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Why Interface methods are public by default ?
Why cant we have a protected method in interface ?
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Emrah Taylan 6-Jul-11 10:18am
   
If you want to take 'inherit' your interface and
if I want to override your methods you must declare 'protected' , protected couldn't use like public,

Do u understand? İf you want I can send you example code?
adi007me 6-Jul-11 10:19am
   
Little confusing ... Please send example code ...

1 solution

An interface is designed to provide a known and consistent "interface" to the outside world for classes that inherit it. There would be little point in having an interface with private methods defined.

Read up on the MSDN Documentation to understand better why this is the case.
   
Comments
   
Correct, my 5.
More exactly, private or protected methods won't be usable at all; and internal methods are not much needed as the whole interface can be declared internal with the same effect.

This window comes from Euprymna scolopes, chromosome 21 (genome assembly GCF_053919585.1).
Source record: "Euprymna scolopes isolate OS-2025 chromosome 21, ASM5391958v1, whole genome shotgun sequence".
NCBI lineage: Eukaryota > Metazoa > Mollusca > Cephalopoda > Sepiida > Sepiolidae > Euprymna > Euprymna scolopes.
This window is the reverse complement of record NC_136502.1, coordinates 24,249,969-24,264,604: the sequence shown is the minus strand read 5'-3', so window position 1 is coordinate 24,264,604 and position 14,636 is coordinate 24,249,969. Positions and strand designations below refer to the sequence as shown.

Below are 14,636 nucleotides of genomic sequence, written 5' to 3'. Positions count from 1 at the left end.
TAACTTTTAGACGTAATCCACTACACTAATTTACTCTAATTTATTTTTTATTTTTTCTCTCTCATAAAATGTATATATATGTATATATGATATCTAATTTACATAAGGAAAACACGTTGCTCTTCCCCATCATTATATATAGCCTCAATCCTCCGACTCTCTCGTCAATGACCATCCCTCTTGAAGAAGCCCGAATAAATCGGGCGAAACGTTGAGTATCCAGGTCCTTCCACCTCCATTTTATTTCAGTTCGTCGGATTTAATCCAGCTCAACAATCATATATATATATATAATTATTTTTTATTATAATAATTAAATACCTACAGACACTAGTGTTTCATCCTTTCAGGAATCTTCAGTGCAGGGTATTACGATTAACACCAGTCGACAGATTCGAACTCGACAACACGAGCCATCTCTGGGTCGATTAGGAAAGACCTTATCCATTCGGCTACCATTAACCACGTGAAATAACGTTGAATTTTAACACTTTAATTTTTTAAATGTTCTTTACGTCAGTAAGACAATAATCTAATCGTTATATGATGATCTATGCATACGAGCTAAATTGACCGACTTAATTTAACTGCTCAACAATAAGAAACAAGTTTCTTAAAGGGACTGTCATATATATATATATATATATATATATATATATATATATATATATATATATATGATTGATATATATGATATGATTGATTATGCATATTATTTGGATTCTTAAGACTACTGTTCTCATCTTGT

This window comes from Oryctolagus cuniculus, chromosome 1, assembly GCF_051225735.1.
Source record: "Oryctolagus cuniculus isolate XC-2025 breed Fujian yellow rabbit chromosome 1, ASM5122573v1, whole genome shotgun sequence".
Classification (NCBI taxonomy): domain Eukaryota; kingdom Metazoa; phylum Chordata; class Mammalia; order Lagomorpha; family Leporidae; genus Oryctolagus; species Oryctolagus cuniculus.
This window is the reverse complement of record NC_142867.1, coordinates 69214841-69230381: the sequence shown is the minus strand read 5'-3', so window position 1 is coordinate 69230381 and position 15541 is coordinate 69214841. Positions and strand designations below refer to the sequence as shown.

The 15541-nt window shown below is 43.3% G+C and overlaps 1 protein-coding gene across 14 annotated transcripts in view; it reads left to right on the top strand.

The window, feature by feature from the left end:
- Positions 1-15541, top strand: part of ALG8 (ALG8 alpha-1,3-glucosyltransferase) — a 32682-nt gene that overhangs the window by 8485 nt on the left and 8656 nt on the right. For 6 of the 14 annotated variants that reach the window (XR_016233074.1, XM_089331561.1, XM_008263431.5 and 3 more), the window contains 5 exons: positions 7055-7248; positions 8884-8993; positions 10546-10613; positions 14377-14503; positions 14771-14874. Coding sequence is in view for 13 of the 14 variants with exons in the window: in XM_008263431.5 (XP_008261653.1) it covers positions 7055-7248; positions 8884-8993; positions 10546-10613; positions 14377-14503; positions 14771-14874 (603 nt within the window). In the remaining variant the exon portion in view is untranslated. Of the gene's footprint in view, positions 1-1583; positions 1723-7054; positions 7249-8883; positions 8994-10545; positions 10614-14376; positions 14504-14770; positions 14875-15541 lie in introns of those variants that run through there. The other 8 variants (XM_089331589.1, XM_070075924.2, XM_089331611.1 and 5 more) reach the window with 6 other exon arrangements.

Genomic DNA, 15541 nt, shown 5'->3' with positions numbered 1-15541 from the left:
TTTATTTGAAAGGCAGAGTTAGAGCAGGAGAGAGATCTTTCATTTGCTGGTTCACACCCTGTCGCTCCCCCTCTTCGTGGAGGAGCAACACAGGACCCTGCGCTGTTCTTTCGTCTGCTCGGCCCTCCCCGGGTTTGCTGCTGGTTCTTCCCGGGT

--SA
fjdiewornncalwe 6-Jul-11 12:26pm
   
Thanks SA
adi007me 6-Jul-11 13:55pm
   
Yes. It is not much useful, but is there any other design limitation in .net which doesn't allow this ?
   
If you look at the answer and my comment properly, you will understand that this is not a limitation at all. If you add access modifiers to interface members, it won't be able to change interface usage at all.

When you're are asking about "other design limitations" what do you mean by "this". Listing ***all*** limitations would be like describing all language and CLS from scratch. :-)
--SA
adi007me 7-Jul-11 1:50am
   
Thanks SA.
I am also unsure about any design limitation, I was just confirming.
   
You post has a form of question; so my answer was that the lack of access specifiers in interfaces presents no limitations, due to the role of interfaces. Is there any doubt by now?
--SA

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